Ok ladies— let’s talk breastfeeding. Have you ever thought to yourself, “I hate breastfeeding”? I have.
After giving birth, did you feel unprepared or intimidated by the thought of breastfeeding? I did.
Have you suffered through sore and cracked nipples while feeling the pressure (largely self-imposed) to “produce” while you fight off exhaustion and frustration? I have.
These feelings are universal. Unfortunately, many women don’t feel comfortable discussing their breastfeeding issues. Add the pressures from society . . . that ringing mantra in your ears, “breast is best,” and the strain on a new mommy can be overwhelming. Believe me, I get it— and I want to help.
Just because it’s natural doesn’t mean it’s easy.
I was an OB/GYN resident when we had our first child, Allison. I knew the importance of breastfeeding, but I had no idea how difficult it would be. The only research I did for myself was to watch a video in the hospital the day I was to give birth. What else did I need to know? Breastfeeding is natural, and therefore easy, right? The same can be said about giving birth, but I can tell you after watching thousands of women labor over the years, just because it’s natural doesn’t mean it’s easy. When I got home and started the “process” of breastfeeding, I was tired all the time, I felt isolated when I needed to pump and I never felt like I was producing enough.
This is a struggle for many first-time moms. Generally, there is an enormous physiological and biological desire to breastfeed. Your breasts swell, causing pain, and just your infant’s cry can cause let-down (the reflex that causes your milk to flow). Additionally, there’s often a strong emotional and intellectual need to breastfeed; you want that bonding time with your child and feel guilty if you aren’t successful at getting them to latch or don’t have enough milk to satisfy them. These feelings are universal.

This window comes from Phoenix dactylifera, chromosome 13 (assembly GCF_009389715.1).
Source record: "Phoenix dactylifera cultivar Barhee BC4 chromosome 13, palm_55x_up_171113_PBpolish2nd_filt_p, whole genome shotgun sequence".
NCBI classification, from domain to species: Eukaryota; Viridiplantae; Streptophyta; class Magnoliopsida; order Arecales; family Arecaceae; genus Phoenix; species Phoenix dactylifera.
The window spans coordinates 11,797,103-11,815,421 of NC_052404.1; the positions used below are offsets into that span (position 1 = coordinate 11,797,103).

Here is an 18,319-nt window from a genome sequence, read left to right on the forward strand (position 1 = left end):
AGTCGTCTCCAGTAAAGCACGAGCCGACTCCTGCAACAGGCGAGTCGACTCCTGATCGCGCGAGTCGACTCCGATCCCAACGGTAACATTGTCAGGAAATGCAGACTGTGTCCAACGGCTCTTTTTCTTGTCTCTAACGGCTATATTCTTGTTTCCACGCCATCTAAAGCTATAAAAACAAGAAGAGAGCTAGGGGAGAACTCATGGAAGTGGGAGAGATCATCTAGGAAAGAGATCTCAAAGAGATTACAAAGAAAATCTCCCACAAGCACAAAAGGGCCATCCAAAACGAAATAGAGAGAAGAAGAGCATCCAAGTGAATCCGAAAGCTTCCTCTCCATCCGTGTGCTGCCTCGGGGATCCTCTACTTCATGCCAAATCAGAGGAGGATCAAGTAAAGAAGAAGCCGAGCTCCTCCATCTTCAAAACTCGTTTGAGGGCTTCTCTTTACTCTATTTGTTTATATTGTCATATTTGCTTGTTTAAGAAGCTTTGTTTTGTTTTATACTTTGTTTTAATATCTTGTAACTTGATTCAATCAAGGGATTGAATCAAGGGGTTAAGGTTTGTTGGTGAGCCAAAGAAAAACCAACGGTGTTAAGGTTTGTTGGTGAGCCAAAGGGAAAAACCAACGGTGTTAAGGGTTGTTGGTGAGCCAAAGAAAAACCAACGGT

The benefits outweigh the drawbacks.
There are very few medical reasons not to breastfeed and many advantages for both mom and baby. Protection for your newborn against respiratory infections, faster return to pre-pregnancy weight and cost-effectiveness are but a few of the perks of breastfeeding. Organizations such as the American College of Obstetricians and Gynecologists, as well as the American Academy of Pediatrics, recommend breastfeeding exclusively for six months. Most new mothers are familiar with at least some of these benefits and start out enthusiastic about breastfeeding.
However, the stress of having a newborn, the longing or financial need to get back to work and the physical exhaustion can make it seem impossible to accomplish consistent and extended breastfeeding.
Tips for a happy baby (and breasts):
I like to say breastfeeding is a demand and supply system. The more you demand of your breasts, usually the more milk they will make. Some ways to achieve your goals:
- Breastfeed every time your baby is hungry.
- Pump between feedings to increase milk production—which also has the added benefit of building up your stored milk supply for later! You can store your breast milk in the refrigerator or freezer.
- Make sure you consume plenty of decaffeinated fluids (e.g. water, decaffeinated tea, fruits and veggies with high water content). Ensure an adequate supply of iron and calcium through your diet or continuing your prenatal vitamins.
- As a new mother, find a quiet, calming place to breastfeed—maybe while listening to your favorite playlist. High stress levels can reduce milk supply.
- Avoid nipple soreness by frequently alternating which breast the infant is feeding, changing the position of the breast and your baby while breastfeeding and use more frequent/shorter feeding times.
- Lastly, get support! Remember, there aren’t many reasons why a new mom CAN’T breastfeed and most women can achieve their breastfeeding goals. If you feel you are not alone, you have a better chance of continuing breastfeeding for as long as you and your infant desire; reaping the benefits for you both!
Dr. Francine McCain is a board-certified obstetrician and gynecologist with UT Health East Texas Physicians in Athens. For questions regarding breastfeeding or to make an appointment with Dr. McCain, please call 903-676-5553.